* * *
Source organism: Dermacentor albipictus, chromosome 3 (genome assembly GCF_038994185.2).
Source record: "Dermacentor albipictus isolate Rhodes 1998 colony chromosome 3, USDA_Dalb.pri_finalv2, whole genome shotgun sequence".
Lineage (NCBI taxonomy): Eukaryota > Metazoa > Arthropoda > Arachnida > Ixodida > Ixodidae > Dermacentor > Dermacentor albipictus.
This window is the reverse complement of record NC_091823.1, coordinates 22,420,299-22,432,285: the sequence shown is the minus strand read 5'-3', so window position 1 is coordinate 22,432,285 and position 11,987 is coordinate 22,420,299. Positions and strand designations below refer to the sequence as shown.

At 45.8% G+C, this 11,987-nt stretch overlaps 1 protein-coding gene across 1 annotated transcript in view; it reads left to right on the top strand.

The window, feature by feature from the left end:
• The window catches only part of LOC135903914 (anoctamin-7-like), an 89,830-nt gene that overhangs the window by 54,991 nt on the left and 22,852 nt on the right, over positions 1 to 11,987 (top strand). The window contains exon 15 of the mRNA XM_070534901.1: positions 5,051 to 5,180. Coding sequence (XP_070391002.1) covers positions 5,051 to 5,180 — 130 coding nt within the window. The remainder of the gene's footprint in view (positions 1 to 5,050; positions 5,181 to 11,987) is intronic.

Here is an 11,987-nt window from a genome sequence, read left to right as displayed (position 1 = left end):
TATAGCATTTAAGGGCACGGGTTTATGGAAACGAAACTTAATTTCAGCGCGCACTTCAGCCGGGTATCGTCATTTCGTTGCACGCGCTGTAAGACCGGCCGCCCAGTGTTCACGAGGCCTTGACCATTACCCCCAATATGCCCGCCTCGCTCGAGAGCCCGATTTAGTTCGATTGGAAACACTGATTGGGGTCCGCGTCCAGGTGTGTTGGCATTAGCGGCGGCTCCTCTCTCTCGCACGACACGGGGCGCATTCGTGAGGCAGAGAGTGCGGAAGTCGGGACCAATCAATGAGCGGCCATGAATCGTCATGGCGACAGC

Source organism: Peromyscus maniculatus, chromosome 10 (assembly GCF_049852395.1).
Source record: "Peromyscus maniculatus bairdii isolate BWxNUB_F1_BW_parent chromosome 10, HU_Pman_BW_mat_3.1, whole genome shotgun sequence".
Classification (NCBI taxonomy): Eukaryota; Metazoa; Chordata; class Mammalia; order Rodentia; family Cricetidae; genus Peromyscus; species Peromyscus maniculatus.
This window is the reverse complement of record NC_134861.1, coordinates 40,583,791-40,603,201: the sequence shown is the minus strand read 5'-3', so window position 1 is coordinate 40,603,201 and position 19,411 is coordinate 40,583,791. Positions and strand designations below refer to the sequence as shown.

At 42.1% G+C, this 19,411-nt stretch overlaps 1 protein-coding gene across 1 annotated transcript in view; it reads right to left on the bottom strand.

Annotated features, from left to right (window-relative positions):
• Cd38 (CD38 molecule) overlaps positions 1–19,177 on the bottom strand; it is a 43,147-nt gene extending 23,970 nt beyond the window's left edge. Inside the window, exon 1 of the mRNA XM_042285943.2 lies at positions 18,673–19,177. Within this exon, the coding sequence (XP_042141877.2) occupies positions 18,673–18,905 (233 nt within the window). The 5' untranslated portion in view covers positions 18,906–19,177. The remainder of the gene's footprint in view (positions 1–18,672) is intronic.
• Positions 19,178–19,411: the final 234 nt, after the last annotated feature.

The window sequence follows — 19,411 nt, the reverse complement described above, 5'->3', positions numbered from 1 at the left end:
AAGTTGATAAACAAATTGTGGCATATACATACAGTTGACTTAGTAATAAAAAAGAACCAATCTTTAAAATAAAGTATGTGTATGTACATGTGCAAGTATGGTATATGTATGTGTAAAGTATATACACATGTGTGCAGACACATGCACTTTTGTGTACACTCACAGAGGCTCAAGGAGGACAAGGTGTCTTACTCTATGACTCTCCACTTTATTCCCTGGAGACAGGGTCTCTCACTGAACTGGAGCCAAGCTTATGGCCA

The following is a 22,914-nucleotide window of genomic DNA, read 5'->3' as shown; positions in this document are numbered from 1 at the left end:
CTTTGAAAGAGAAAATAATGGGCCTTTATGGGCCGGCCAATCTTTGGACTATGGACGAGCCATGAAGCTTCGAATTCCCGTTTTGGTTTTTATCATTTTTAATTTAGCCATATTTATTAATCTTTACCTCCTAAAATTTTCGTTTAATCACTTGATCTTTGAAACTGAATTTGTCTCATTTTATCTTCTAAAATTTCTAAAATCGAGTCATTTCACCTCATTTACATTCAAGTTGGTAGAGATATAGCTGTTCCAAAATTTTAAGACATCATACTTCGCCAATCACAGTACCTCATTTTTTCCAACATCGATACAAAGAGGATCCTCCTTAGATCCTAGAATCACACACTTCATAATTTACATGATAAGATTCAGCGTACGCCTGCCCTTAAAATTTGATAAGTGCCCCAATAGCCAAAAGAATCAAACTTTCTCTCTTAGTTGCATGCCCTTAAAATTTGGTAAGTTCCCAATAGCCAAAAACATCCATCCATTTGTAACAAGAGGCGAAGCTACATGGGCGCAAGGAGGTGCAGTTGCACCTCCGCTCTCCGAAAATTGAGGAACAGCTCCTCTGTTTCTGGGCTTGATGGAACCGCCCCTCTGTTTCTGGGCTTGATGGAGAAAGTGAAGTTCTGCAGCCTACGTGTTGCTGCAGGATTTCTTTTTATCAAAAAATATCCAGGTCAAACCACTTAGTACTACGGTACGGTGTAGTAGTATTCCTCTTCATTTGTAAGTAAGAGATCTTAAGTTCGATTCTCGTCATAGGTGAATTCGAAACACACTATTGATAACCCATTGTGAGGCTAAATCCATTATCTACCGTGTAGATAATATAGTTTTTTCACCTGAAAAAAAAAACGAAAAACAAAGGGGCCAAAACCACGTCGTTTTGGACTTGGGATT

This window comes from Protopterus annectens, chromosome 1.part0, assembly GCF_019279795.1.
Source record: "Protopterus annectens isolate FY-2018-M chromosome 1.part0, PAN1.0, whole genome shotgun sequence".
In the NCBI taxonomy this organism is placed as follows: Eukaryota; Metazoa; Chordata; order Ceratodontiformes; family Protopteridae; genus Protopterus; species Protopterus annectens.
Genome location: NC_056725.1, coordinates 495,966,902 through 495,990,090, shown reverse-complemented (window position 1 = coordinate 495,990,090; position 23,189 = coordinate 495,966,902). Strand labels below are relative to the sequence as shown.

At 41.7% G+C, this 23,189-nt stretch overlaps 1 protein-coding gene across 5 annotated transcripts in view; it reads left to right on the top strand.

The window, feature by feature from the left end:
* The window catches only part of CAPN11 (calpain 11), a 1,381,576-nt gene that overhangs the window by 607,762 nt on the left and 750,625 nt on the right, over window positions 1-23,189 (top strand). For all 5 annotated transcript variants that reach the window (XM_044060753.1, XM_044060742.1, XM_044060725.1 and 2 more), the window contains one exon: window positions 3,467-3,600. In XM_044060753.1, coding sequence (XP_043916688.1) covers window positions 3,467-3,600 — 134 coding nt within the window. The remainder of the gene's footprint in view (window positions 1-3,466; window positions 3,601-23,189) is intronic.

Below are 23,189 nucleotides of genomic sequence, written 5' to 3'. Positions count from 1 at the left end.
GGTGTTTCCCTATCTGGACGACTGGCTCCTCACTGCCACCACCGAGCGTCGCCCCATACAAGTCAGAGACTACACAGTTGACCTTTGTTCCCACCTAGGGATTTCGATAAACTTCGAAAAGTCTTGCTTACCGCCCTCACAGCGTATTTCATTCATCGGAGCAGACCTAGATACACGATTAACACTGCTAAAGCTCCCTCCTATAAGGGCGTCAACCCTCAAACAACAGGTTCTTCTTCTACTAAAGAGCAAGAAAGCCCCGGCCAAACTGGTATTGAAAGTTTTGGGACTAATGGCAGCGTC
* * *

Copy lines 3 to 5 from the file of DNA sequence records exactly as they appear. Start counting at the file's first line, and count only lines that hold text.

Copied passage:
Lineage (NCBI taxonomy): Eukaryota > Metazoa > Arthropoda > Arachnida > Ixodida > Ixodidae > Dermacentor > Dermacentor albipictus.
This window is the reverse complement of record NC_091823.1, coordinates 22,420,299-22,432,285: the sequence shown is the minus strand read 5'-3', so window position 1 is coordinate 22,432,285 and position 11,987 is coordinate 22,420,299. Positions and strand designations below refer to the sequence as shown.

At 45.8% G+C, this 11,987-nt stretch overlaps 1 protein-coding gene across 1 annotated transcript in view; it reads left to right on the top strand.